Brazilian Property: A Buyer’s Guide

property in brazilDue to recent rapid social and economic development, Brazil is becoming increasingly popular with overseas property buyers. A new progressive government coupled with the country hosting both the FIFA World Cup and Olympic Games within the next decade mean that many real estate investors are scrambling to jump on the Brazil property bandwagon.

Rio de Janeiro is probably the most popular area to buy thanks to 45 miles of beautiful beaches making it a tourist hotspot and therefore an ideal place for rentals. Sao Paolo is also popular, being the financial centre for Brazil, however many real estate investors look more to business lettings rather than residential lettings here. Other areas which garner interest are Natal, which boasts the highest quality of life in Brazil, and the resort of Bahia.

Buying Property in Brazil – the Legal Side
Brazil allows foreign property buyers to own both land and property in their own names on a freehold basis. However prior to buying any property or land you must obtain a Cadastro das Pessoas Fisicas (CPF). These are obtained via the Brazilian embassy in your home country for a very small fee.

The CPF is essentially a tax registration number and once obtained means you will be able to open a Brazilian bank account and obtain accounts with local utility companies.

Any properties built in Brazil after 1973 will come with a Matricula. this is a legal document which is similar to title deeds. The Matricula will give a description of the property – this includes the boundaries of the land, any outstanding debts and previous owners amongst other information.

The Brazilian Property Buying Process
Once your offer has been accepted and you have obtained your CPF number (see above), the property buying process is pretty straightforward. However it goes without saying that good advice is crucial – you will need a good lawyer who speaks your native tongue well to ensure that all details are covered and you fully understand the entire process.

The solicitor should firstly run some searches on the property. Once these are complete, you will need to open a Brazilian bank account. All monetary transactions must be registered with the Bank of Brazil as a foreign investment so ensure that this cost is factored into your calculations.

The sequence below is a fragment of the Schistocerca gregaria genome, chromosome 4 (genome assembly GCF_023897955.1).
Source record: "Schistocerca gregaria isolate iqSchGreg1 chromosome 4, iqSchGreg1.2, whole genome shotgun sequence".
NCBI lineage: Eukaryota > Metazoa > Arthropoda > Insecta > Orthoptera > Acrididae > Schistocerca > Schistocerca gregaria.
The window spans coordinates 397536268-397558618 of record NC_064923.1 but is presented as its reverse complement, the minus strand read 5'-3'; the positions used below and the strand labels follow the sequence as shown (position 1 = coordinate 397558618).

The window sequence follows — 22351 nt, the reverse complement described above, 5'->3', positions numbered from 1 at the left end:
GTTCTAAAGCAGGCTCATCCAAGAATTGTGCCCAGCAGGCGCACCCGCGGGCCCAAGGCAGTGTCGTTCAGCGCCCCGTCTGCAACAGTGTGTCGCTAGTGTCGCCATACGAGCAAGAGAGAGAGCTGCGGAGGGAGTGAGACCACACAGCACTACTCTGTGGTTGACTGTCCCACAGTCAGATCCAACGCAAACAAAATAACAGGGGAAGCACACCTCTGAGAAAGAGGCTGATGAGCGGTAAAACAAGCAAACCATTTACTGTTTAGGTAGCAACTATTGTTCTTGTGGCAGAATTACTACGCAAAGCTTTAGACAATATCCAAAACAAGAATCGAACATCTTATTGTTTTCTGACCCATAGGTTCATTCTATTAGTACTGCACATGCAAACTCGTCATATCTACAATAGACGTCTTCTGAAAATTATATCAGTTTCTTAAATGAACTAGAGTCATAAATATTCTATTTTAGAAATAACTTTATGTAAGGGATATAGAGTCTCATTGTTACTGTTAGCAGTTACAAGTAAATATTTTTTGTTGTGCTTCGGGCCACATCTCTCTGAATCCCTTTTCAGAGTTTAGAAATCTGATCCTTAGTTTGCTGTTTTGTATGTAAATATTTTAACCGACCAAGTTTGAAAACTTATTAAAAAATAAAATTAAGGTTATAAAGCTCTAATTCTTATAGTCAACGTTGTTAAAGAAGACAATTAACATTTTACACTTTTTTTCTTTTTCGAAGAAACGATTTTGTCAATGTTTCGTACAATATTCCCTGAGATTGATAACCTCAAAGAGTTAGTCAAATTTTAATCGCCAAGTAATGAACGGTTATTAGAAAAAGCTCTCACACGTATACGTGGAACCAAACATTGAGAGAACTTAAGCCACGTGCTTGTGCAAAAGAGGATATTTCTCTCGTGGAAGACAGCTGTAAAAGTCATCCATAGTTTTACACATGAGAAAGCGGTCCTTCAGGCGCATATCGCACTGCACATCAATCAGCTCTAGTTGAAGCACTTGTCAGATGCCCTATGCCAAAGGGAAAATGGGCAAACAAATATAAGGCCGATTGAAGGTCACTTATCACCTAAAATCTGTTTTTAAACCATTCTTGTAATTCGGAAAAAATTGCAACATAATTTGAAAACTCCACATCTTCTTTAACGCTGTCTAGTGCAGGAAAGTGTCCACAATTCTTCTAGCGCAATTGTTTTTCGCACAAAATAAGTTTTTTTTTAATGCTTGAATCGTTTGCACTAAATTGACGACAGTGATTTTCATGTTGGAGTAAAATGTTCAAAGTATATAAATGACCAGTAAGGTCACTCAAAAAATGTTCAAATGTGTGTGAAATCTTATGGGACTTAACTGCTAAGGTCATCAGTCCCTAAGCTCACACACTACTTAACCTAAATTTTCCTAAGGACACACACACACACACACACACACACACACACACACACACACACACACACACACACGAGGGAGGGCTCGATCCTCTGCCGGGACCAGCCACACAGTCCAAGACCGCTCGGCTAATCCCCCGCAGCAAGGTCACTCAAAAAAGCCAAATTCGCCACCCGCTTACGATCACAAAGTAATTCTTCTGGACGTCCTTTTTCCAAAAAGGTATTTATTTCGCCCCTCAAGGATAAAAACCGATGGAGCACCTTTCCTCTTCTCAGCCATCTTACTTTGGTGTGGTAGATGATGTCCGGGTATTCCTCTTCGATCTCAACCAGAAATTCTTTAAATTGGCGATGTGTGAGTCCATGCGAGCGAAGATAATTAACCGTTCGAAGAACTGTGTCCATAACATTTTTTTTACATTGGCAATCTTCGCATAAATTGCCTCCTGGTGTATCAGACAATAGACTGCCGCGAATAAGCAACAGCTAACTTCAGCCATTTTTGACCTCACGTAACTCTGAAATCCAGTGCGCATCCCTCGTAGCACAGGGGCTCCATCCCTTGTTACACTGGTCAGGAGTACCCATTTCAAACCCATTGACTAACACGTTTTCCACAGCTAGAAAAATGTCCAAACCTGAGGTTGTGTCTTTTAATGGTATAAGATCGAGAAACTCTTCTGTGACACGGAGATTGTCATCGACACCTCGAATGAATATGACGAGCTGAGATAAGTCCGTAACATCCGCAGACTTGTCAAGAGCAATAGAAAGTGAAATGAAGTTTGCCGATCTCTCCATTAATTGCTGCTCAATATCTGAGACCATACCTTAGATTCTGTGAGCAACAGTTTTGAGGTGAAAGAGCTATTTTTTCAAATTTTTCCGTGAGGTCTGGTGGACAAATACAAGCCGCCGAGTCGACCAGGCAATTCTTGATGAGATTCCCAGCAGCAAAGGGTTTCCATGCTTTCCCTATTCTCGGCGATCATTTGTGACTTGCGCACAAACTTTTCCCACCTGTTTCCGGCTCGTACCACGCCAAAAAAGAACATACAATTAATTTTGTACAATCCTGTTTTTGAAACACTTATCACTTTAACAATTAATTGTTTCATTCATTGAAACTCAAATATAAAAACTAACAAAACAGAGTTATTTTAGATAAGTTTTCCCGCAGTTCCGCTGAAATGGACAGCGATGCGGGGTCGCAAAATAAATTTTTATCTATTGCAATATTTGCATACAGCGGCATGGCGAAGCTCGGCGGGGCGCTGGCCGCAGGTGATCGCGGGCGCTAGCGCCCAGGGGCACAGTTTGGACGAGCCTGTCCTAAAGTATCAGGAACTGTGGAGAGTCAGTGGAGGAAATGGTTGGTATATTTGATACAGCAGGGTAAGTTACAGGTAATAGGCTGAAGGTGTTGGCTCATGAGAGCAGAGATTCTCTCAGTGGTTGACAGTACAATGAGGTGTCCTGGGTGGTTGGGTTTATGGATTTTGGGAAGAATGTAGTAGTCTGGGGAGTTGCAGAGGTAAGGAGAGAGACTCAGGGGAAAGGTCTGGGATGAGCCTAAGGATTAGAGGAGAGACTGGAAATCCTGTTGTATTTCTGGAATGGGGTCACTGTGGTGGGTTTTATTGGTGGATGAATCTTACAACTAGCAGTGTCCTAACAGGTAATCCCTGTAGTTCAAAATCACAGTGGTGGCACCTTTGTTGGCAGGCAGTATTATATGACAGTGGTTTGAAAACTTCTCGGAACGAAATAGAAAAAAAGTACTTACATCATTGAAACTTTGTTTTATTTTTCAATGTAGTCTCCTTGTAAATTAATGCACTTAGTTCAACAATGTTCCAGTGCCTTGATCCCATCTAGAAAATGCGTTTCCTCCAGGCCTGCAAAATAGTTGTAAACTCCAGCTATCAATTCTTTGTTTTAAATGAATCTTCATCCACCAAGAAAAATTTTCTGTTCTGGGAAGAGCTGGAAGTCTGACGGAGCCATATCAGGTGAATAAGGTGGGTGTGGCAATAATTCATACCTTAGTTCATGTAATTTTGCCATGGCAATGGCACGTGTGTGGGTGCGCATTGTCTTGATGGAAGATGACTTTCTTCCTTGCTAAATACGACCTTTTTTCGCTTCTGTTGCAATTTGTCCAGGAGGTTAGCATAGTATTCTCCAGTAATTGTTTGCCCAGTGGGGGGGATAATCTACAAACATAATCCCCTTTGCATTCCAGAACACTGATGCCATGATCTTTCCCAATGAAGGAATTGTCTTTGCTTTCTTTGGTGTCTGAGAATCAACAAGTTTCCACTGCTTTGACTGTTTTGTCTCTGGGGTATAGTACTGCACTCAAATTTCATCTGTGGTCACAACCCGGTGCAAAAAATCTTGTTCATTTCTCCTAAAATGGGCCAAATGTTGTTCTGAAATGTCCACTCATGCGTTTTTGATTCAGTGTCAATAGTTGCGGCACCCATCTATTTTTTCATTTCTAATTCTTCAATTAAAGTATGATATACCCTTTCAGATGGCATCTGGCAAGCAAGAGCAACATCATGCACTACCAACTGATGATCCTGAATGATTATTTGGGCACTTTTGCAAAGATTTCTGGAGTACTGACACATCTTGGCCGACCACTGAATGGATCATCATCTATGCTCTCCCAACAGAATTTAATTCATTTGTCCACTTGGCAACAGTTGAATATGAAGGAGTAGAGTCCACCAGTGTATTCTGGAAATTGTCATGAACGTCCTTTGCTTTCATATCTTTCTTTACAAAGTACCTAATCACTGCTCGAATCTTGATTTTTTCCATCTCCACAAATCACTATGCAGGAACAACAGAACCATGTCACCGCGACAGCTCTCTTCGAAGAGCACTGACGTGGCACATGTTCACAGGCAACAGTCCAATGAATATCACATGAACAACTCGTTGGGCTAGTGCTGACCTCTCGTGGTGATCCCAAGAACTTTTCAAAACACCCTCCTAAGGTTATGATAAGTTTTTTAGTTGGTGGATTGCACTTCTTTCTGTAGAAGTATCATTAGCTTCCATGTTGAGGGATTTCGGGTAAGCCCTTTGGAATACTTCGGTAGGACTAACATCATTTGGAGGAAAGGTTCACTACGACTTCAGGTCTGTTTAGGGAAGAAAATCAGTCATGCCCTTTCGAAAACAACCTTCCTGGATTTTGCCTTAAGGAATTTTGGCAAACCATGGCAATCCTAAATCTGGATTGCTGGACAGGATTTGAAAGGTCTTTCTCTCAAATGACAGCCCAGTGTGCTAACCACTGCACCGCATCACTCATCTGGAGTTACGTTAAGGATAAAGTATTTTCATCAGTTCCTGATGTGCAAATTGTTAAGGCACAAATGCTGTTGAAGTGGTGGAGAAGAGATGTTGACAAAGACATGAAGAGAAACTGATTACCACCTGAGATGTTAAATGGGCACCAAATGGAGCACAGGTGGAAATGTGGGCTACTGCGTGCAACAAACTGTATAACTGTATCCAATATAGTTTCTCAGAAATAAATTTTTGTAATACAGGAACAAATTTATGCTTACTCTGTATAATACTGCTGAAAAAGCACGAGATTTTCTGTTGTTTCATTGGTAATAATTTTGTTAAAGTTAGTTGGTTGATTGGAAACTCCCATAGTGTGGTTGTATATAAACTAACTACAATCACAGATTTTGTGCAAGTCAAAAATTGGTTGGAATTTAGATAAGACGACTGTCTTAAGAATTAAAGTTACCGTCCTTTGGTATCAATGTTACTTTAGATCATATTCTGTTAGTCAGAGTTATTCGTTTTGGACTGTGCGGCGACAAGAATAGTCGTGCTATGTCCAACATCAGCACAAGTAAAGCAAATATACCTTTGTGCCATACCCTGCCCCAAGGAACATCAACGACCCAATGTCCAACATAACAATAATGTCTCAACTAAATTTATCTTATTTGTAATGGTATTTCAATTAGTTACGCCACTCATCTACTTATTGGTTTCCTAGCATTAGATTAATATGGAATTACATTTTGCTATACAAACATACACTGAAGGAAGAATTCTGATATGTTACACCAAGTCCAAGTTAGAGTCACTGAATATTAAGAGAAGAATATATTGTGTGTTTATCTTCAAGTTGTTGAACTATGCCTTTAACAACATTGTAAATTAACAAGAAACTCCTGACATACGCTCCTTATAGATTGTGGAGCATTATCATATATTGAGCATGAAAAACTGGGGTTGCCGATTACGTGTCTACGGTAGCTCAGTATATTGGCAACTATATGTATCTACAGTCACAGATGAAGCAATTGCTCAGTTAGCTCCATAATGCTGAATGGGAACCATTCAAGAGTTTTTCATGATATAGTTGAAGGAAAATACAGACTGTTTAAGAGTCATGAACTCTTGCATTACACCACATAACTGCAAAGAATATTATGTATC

A deposit on the property will now need to be paid. Normally, the minimum deposit that can be put down on a property is ten percent although it sometimes can be as low as five percent or as high as twenty percent.

On completion, the remainder of the funds must be transferred. Currently foreigners are not able to get Brazilian mortgages however with the increasing levels of foreign interest in the Brazilian property market, this is expected to change in the near future. Thus any prospective purchaser should ensure they have the full funds available – perhaps through a mortgage in their home country – before looking to buy.

Fees & Taxes
A rule of thumb is to budget around seven percent of the purchase prices for fees and taxes. Legal fees will be around the two percent mark; Stamp duty is set at two to three percent, dependent on the purchase price; registration fees are two percent. Estate agent fees range from around two to six percent however these costs will be covered by the property vendor.

The CPF costs a negligible sum of money. However if you rent your property out you will be liable for income tax and this will be between 15 and 27.5 percent.

When you sell your Brazilian property you will be liable for Capital Gains Tax (CGT). This will be between 15 and 27.5 percent. However if you are intending to use the profit gained from the sale of your property to buy more Brazilian property you may find that you are exempt from CGT. If this is the case, seek legal advice.

Other articles which may be of interest:
5 Golden Rules For Buying Property In Brazil

Buying Brazilian Farmland

Don’t Buy In Brazil?”

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